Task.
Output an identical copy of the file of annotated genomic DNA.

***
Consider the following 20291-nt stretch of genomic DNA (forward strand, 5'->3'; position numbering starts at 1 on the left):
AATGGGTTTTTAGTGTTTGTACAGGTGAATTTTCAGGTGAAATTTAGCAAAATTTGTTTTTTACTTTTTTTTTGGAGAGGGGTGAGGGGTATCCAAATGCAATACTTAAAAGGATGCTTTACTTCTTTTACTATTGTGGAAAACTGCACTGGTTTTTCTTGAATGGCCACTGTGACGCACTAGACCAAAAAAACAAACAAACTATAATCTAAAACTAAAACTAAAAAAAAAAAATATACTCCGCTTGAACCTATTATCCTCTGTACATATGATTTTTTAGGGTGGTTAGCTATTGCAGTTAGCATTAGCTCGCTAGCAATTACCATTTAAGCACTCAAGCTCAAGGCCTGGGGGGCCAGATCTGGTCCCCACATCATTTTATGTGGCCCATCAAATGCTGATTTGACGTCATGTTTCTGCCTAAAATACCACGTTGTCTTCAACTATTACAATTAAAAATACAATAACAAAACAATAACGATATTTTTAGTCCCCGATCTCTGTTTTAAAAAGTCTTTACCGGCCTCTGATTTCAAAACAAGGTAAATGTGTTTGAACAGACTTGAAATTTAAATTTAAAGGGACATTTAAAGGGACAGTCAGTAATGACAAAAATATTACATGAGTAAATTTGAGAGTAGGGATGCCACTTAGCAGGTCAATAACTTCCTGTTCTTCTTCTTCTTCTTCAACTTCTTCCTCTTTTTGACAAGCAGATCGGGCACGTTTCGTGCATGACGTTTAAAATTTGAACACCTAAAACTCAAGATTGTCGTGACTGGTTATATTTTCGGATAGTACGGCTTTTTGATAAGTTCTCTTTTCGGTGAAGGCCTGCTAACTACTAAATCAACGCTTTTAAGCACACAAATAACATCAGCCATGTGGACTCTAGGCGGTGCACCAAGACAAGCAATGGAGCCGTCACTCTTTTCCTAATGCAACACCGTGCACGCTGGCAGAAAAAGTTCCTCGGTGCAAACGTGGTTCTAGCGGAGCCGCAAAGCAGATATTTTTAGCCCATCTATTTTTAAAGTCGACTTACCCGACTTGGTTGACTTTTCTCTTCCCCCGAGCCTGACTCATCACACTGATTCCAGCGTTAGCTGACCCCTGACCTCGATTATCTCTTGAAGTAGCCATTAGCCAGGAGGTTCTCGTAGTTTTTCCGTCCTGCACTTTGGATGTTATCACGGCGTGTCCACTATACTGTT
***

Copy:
Consider the following 20291-nt stretch of genomic DNA (forward strand, 5'->3'; position numbering starts at 1 on the left):
AATGGGTTTTTAGTGTTTGTACAGGTGAATTTTCAGGTGAAATTTAGCAAAATTTGTTTTTTACTTTTTTTTTGGAGAGGGGTGAGGGGTATCCAAATGCAATACTTAAAAGGATGCTTTACTTCTTTTACTATTGTGGAAAACTGCACTGGTTTTTCTTGAATGGCCACTGTGACGCACTAGACCAAAAAAACAAACAAACTATAATCTAAAACTAAAACTAAAAAAAAAAAATATACTCCGCTTGAACCTATTATCCTCTGTACATATGATTTTTTAGGGTGGTTAGCTATTGCAGTTAGCATTAGCTCGCTAGCAATTACCATTTAAGCACTCAAGCTCAAGGCCTGGGGGGCCAGATCTGGTCCCCACATCATTTTATGTGGCCCATCAAATGCTGATTTGACGTCATGTTTCTGCCTAAAATACCACGTTGTCTTCAACTATTACAATTAAAAATACAATAACAAAACAATAACGATATTTTTAGTCCCCGATCTCTGTTTTAAAAAGTCTTTACCGGCCTCTGATTTCAAAACAAGGTAAATGTGTTTGAACAGACTTGAAATTTAAATTTAAAGGGACATTTAAAGGGACAGTCAGTAATGACAAAAATATTACATGAGTAAATTTGAGAGTAGGGATGCCACTTAGCAGGTCAATAACTTCCTGTTCTTCTTCTTCTTCTTCAACTTCTTCCTCTTTTTGACAAGCAGATCGGGCACGTTTCGTGCATGACGTTTAAAATTTGAACACCTAAAACTCAAGATTGTCGTGACTGGTTATATTTTCGGATAGTACGGCTTTTTGATAAGTTCTCTTTTCGGTGAAGGCCTGCTAACTACTAAATCAACGCTTTTAAGCACACAAATAACATCAGCCATGTGGACTCTAGGCGGTGCACCAAGACAAGCAATGGAGCCGTCACTCTTTTCCTAATGCAACACCGTGCACGCTGGCAGAAAAAGTTCCTCGGTGCAAACGTGGTTCTAGCGGAGCCGCAAAGCAGATATTTTTAGCCCATCTATTTTTAAAGTCGACTTACCCGACTTGGTTGACTTTTCTCTTCCCCCGAGCCTGACTCATCACACTGATTCCAGCGTTAGCTGACCCCTGACCTCGATTATCTCTTGAAGTAGCCATTAGCCAGGAGGTTCTCGTAGTTTTTCCGTCCTGCACTTTGGATGTTATCACGGCGTGTCCACTATACTGTT